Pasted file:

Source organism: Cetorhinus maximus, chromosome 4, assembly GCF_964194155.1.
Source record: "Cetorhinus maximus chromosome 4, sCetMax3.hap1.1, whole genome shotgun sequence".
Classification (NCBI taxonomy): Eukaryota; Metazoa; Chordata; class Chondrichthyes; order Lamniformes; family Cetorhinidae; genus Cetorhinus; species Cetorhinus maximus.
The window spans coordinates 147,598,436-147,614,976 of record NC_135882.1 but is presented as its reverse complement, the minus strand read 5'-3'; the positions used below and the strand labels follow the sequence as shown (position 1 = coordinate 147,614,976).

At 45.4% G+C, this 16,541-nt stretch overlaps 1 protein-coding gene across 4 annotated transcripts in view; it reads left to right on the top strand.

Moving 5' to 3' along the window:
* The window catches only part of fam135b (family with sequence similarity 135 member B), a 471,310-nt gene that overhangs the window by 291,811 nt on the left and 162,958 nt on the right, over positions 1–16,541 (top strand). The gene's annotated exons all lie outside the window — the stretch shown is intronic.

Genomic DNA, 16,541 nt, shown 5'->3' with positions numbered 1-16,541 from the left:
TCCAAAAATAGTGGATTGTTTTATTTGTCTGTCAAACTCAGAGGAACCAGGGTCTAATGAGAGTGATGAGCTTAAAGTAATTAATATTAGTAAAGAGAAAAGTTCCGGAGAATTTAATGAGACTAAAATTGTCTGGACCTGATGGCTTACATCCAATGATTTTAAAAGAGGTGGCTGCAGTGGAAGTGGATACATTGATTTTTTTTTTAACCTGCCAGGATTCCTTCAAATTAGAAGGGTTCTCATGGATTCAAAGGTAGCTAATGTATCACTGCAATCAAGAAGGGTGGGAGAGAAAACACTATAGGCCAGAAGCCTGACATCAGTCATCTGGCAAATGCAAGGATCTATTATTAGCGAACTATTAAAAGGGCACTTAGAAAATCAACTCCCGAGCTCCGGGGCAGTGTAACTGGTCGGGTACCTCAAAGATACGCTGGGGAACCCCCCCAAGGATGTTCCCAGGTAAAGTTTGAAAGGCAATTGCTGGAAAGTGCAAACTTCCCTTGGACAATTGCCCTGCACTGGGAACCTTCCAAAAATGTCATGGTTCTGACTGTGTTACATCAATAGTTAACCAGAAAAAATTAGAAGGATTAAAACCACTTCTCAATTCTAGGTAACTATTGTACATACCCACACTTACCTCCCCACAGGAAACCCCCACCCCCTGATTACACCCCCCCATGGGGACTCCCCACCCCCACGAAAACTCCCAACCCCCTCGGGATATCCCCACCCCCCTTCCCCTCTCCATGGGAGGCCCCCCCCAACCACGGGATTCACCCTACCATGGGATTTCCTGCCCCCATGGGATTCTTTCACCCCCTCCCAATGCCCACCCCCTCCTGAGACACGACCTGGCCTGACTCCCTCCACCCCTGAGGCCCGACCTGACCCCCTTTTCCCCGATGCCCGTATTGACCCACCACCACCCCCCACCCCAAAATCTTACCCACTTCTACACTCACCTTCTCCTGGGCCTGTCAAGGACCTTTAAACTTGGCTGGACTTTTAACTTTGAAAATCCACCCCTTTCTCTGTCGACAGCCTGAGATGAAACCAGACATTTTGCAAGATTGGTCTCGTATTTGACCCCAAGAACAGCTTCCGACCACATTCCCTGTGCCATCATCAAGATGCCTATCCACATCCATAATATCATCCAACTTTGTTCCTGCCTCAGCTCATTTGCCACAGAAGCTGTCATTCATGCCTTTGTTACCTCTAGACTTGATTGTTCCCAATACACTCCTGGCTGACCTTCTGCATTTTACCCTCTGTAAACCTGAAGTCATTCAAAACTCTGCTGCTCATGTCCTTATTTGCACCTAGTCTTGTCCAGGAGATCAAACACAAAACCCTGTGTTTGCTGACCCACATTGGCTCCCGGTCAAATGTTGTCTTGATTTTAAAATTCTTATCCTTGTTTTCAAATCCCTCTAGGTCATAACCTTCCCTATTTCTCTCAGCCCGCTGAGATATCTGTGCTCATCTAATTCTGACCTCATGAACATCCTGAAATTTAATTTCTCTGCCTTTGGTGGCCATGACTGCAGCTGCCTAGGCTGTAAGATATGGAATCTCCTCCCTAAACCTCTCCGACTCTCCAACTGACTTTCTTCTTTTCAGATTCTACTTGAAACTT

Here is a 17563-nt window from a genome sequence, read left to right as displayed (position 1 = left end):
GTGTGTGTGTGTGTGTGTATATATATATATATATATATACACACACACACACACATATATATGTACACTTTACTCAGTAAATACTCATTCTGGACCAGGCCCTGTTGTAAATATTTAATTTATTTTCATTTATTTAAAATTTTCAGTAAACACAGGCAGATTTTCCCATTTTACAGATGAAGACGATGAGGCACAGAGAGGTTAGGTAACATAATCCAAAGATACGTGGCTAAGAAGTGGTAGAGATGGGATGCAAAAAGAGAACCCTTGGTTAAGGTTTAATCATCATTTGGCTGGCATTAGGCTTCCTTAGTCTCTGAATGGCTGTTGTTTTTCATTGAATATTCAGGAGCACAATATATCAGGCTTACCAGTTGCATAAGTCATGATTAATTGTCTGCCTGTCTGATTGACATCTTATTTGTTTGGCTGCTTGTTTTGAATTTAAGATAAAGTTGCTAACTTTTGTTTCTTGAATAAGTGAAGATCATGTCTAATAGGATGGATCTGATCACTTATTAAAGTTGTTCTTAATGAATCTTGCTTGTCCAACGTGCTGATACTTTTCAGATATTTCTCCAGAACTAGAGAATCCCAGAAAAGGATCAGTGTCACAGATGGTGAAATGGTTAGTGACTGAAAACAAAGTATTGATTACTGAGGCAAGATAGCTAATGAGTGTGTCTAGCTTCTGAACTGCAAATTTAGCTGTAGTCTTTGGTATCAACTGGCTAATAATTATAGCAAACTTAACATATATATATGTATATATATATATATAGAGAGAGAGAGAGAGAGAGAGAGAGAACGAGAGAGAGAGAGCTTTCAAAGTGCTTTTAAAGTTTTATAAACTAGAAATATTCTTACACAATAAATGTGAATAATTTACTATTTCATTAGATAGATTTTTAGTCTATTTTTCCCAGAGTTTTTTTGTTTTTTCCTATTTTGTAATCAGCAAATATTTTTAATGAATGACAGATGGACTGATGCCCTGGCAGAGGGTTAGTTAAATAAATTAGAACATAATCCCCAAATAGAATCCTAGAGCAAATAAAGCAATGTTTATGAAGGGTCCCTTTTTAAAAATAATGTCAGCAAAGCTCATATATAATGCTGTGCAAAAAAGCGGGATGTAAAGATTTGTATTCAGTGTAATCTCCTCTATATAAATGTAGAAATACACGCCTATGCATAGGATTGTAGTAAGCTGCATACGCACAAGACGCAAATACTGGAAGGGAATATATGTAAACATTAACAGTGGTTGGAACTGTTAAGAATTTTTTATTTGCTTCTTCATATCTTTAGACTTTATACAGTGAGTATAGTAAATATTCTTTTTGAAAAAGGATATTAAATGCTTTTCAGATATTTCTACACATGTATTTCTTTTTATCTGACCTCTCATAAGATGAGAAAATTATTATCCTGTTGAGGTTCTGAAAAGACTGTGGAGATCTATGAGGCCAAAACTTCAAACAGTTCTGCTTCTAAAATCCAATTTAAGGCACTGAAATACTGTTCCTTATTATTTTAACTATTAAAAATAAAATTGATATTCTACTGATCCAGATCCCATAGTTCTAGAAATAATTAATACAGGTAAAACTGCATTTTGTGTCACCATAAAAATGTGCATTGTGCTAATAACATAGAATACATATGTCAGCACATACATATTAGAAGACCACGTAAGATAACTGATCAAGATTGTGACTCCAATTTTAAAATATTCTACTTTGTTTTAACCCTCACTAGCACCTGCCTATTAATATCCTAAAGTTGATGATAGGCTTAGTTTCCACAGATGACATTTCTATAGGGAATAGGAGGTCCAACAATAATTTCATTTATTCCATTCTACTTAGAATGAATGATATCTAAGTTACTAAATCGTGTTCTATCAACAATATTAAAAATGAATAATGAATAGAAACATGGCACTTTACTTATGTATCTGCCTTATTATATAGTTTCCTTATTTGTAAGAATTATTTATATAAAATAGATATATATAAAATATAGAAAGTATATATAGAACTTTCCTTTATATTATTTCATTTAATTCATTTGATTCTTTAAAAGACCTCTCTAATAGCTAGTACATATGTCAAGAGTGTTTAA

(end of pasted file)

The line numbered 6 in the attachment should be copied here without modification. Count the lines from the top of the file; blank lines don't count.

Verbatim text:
Moving 5' to 3' along the window: